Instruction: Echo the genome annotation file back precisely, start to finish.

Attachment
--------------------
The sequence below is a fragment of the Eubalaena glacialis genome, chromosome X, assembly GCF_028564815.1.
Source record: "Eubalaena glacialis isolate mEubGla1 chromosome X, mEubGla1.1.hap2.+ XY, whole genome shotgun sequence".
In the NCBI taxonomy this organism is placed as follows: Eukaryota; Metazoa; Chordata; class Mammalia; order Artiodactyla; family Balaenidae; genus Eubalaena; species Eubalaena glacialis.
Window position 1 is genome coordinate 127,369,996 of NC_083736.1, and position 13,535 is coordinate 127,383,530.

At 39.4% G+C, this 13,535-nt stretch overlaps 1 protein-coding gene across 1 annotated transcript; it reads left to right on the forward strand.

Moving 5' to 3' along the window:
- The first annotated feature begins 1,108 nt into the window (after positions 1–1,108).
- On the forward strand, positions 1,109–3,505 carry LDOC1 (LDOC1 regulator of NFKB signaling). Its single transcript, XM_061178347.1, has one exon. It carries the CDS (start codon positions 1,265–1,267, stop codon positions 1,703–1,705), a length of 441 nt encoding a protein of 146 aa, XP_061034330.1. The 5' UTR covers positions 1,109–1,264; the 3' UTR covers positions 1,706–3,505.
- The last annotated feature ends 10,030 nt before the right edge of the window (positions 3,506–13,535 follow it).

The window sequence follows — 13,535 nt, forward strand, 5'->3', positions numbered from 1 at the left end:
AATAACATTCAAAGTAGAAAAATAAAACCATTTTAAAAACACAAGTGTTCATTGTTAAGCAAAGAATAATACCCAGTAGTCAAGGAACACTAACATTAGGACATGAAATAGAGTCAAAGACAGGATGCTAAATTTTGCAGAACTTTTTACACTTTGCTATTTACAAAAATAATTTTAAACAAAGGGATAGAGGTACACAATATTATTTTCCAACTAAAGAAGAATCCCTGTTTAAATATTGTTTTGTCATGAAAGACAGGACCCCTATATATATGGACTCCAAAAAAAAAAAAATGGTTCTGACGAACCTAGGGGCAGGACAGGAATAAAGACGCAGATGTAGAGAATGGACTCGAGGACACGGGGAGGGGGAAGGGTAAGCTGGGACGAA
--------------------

The sequence below is a fragment of the Eubalaena glacialis genome, chromosome X, assembly GCF_028564815.1.
Source record: "Eubalaena glacialis isolate mEubGla1 chromosome X, mEubGla1.1.hap2.+ XY, whole genome shotgun sequence".
In the NCBI taxonomy this organism is placed as follows: Eukaryota; Metazoa; Chordata; class Mammalia; order Artiodactyla; family Balaenidae; genus Eubalaena; species Eubalaena glacialis.
Window position 1 is genome coordinate 127,369,996 of NC_083736.1, and position 13,535 is coordinate 127,383,530.

At 39.4% G+C, this 13,535-nt stretch overlaps 1 protein-coding gene across 1 annotated transcript; it reads left to right on the forward strand.

Moving 5' to 3' along the window:
- The first annotated feature begins 1,108 nt into the window (after positions 1–1,108).
- On the forward strand, positions 1,109–3,505 carry LDOC1 (LDOC1 regulator of NFKB signaling). Its single transcript, XM_061178347.1, has one exon. It carries the CDS (start codon positions 1,265–1,267, stop codon positions 1,703–1,705), a length of 441 nt encoding a protein of 146 aa, XP_061034330.1. The 5' UTR covers positions 1,109–1,264; the 3' UTR covers positions 1,706–3,505.
- The last annotated feature ends 10,030 nt before the right edge of the window (positions 3,506–13,535 follow it).

The window sequence follows — 13,535 nt, forward strand, 5'->3', positions numbered from 1 at the left end:
AATAACATTCAAAGTAGAAAAATAAAACCATTTTAAAAACACAAGTGTTCATTGTTAAGCAAAGAATAATACCCAGTAGTCAAGGAACACTAACATTAGGACATGAAATAGAGTCAAAGACAGGATGCTAAATTTTGCAGAACTTTTTACACTTTGCTATTTACAAAAATAATTTTAAACAAAGGGATAGAGGTACACAATATTATTTTCCAACTAAAGAAGAATCCCTGTTTAAATATTGTTTTGTCATGAAAGACAGGACCCCTATATATATGGACTCCAAAAAAAAAAAAATGGTTCTGACGAACCTAGGGGCAGGACAGGAATAAAGACGCAGATGTAGAGAATGGACTCGAGGACACGGGGAGGGGGAAGGGTAAGCTGGGACGAA